Medicare enrollment typically begins at age 65, or under the age of 65 if an individual qualifies because of certain permanent disabilities. Many eligible individuals are surprised to learn that they only have a limited amount of time each year to make major changes to their Medicare coverage.

This period of time is known as Medicare’s Annual Enrollment Period (AEP). It occurs between October 15 and December 7 each year. After the Annual Enrollment Period ends, most Medicare recipients will need to wait until the next period to make changes to a plan unless they participate in the Medicare Advantage Open Enrollment Period or qualify for a Special Enrollment Period due to certain life events.

What Can Be Changed During the Annual Enrollment Period?
Each year, Medicare insurance recipients are given a chance to evaluate their coverage options. This is often important as medical needs change with time. If someone has Original Medicare, they can switch to a Medicare Advantage plan during this period, potentially easing the financial burden of healthcare costs. Likewise, AEP allows Medicare recipients to either opt into Part D coverage or make changes to existing Part D coverage. If a Medicare recipient did not sign up for Part D coverage initially and chooses to make the switch during open enrollment, a penalty may apply.

Why Does the Annual Enrollment Period Occur for a Limited Time?
Although waiting for open enrollment can be frustrating for some, the reason behind it actually makes a lot of financial sense and allows Medicare to continue operating. Like any other type of government program, Medicare relies on budgeting in order to provide coverage to eligible recipients. As a result, the program’s administration needs to know ahead of time how many people will be enrolled in which parts of Medicare in order to anticipate costs and ensure that funding will be available to cover expenses. If recipients could simply change coverage whenever they wanted, Medicare would have a harder time providing the funds required to meet recipient needs, and the program could potentially become insolvent.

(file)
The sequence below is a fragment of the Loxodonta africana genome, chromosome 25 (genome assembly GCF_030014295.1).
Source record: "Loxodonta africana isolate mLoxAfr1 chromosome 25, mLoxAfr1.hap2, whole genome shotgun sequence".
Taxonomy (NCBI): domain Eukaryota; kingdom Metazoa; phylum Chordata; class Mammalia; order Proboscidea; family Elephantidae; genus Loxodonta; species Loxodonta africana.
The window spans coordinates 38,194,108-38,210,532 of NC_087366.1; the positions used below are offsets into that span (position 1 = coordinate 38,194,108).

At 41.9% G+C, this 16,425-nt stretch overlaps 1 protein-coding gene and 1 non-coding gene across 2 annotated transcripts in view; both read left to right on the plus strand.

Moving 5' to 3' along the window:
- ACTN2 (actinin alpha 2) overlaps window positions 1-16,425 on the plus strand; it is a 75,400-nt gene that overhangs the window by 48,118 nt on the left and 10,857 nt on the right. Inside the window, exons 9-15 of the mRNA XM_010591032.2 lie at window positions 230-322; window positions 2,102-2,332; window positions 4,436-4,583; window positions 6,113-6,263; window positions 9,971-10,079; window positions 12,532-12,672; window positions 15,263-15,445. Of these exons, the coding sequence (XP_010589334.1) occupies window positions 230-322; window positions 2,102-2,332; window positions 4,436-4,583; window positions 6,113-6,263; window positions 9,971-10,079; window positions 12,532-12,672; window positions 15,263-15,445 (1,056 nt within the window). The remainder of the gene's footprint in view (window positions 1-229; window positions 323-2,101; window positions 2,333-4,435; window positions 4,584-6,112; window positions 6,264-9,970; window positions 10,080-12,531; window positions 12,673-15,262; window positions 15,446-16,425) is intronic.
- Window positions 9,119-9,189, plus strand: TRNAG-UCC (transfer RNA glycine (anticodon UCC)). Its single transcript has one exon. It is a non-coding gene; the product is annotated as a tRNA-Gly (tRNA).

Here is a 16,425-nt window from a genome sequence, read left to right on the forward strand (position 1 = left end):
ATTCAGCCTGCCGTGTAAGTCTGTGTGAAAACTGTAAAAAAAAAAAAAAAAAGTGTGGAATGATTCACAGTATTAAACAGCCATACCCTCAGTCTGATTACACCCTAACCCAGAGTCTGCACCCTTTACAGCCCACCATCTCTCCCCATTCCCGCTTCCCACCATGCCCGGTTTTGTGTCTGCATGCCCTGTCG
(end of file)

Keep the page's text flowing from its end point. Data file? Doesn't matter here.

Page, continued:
Restrictions May Apply
Medicare recipients also need to know that there are some restrictions in place during AEP. Medigap plans do not qualify for changes during this period as they are typically guaranteed issue for your initial six months after you turn 65 and are enrolled in Part B. After that Initial Enrollment Period has ended, you may be subject to medical underwriting and be charged more or refused coverage based on pre-existing conditions.

Compare Your Options
Because the Annual Enrollment Period is limited, it would be wise to review your current coverage each fall and determine if your coverage continues to meet your needs. If your healthcare needs have changed, you can consider and compare other plans available in your area.

Related articles:

How the Medicare Part D Late Enrollment Penalty May Affect My Coverage(Opens in a new browser tab)

Do Medigap Plans Cover Pre-Existing Conditions? (Opens in a new browser tab)